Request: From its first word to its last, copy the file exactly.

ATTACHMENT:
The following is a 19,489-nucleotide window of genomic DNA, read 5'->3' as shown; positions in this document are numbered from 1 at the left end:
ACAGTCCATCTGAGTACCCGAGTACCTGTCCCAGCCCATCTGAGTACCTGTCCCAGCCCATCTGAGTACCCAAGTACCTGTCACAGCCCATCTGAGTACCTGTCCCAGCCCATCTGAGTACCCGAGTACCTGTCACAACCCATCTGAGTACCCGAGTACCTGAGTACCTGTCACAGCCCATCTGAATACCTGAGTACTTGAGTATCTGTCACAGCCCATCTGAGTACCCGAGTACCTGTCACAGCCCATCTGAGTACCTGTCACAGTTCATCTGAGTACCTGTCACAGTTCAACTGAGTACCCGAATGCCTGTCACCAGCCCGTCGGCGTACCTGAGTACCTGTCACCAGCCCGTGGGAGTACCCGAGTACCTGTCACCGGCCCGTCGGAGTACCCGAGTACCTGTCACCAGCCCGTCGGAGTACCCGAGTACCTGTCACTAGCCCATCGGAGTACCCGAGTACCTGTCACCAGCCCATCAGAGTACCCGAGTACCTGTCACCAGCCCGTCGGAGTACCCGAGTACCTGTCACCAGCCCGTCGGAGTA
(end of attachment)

The following is a 19,489-nucleotide window of genomic DNA, read 5'->3' as shown; positions in this document are numbered from 1 at the left end:
ACAGTCCATCTGAGTACCCGAGTACCTGTCCCAGCCCATCTGAGTACCTGTCCCAGCCCATCTGAGTACCCAAGTACCTGTCACAGCCCATCTGAGTACCTGTCCCAGCCCATCTGAGTACCCGAGTACCTGTCACAACCCATCTGAGTACCCGAGTACCTGAGTACCTGTCACAGCCCATCTGAATACCTGAGTACTTGAGTATCTGTCACAGCCCATCTGAGTACCCGAGTACCTGTCACAGCCCATCTGAGTACCTGTCACAGTTCATCTGAGTACCTGTCACAGTTCAACTGAGTACCCGAATGCCTGTCACCAGCCCGTCGGCGTACCTGAGTACCTGTCACCAGCCCGTGGGAGTACCCGAGTACCTGTCACCGGCCCGTCGGAGTACCCGAGTACCTGTCACCAGCCCGTCGGAGTACCCGAGTACCTGTCACTAGCCCATCGGAGTACCCGAGTACCTGTCACCAGCCCATCAGAGTACCCGAGTACCTGTCACCAGCCCGTCGGAGTACCCGAGTACCTGTCACCAGCCCGTCGGAGTA